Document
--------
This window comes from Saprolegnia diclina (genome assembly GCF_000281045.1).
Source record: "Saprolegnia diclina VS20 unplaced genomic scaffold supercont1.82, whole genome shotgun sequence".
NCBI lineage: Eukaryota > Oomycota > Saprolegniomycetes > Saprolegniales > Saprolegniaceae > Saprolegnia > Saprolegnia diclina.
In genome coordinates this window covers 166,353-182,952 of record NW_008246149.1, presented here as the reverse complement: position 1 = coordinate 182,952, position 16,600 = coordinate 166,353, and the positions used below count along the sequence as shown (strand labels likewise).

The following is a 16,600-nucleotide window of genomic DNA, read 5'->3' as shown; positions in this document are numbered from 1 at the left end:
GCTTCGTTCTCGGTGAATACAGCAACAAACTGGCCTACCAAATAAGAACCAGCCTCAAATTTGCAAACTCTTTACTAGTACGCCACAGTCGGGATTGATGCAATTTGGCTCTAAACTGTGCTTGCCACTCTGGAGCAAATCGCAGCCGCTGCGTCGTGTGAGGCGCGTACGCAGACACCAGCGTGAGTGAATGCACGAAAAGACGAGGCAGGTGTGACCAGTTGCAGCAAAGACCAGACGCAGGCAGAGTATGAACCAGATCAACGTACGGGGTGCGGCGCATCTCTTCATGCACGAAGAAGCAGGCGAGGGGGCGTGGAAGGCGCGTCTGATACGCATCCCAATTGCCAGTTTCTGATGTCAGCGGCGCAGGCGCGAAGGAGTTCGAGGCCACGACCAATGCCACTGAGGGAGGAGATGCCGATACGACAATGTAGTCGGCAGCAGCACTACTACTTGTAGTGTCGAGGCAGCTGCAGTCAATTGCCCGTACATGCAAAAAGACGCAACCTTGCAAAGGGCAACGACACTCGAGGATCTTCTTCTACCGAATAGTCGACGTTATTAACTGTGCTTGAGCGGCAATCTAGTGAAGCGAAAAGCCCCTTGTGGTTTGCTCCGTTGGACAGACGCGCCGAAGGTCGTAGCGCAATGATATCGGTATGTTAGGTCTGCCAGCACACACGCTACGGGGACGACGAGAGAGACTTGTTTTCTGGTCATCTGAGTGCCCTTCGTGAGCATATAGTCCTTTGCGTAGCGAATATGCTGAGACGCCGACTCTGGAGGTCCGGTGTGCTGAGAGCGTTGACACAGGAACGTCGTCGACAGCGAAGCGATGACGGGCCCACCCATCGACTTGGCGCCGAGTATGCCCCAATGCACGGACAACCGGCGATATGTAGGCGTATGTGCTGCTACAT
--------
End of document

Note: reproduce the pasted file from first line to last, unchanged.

This window comes from Saprolegnia diclina (genome assembly GCF_000281045.1).
Source record: "Saprolegnia diclina VS20 unplaced genomic scaffold supercont1.82, whole genome shotgun sequence".
NCBI lineage: Eukaryota > Oomycota > Saprolegniomycetes > Saprolegniales > Saprolegniaceae > Saprolegnia > Saprolegnia diclina.
In genome coordinates this window covers 166,353-182,952 of record NW_008246149.1, presented here as the reverse complement: position 1 = coordinate 182,952, position 16,600 = coordinate 166,353, and the positions used below count along the sequence as shown (strand labels likewise).

The following is a 16,600-nucleotide window of genomic DNA, read 5'->3' as shown; positions in this document are numbered from 1 at the left end:
GCTTCGTTCTCGGTGAATACAGCAACAAACTGGCCTACCAAATAAGAACCAGCCTCAAATTTGCAAACTCTTTACTAGTACGCCACAGTCGGGATTGATGCAATTTGGCTCTAAACTGTGCTTGCCACTCTGGAGCAAATCGCAGCCGCTGCGTCGTGTGAGGCGCGTACGCAGACACCAGCGTGAGTGAATGCACGAAAAGACGAGGCAGGTGTGACCAGTTGCAGCAAAGACCAGACGCAGGCAGAGTATGAACCAGATCAACGTACGGGGTGCGGCGCATCTCTTCATGCACGAAGAAGCAGGCGAGGGGGCGTGGAAGGCGCGTCTGATACGCATCCCAATTGCCAGTTTCTGATGTCAGCGGCGCAGGCGCGAAGGAGTTCGAGGCCACGACCAATGCCACTGAGGGAGGAGATGCCGATACGACAATGTAGTCGGCAGCAGCACTACTACTTGTAGTGTCGAGGCAGCTGCAGTCAATTGCCCGTACATGCAAAAAGACGCAACCTTGCAAAGGGCAACGACACTCGAGGATCTTCTTCTACCGAATAGTCGACGTTATTAACTGTGCTTGAGCGGCAATCTAGTGAAGCGAAAAGCCCCTTGTGGTTTGCTCCGTTGGACAGACGCGCCGAAGGTCGTAGCGCAATGATATCGGTATGTTAGGTCTGCCAGCACACACGCTACGGGGACGACGAGAGAGACTTGTTTTCTGGTCATCTGAGTGCCCTTCGTGAGCATATAGTCCTTTGCGTAGCGAATATGCTGAGACGCCGACTCTGGAGGTCCGGTGTGCTGAGAGCGTTGACACAGGAACGTCGTCGACAGCGAAGCGATGACGGGCCCACCCATCGACTTGGCGCCGAGTATGCCCCAATGCACGGACAACCGGCGATATGTAGGCGTATGTGCTGCTACAT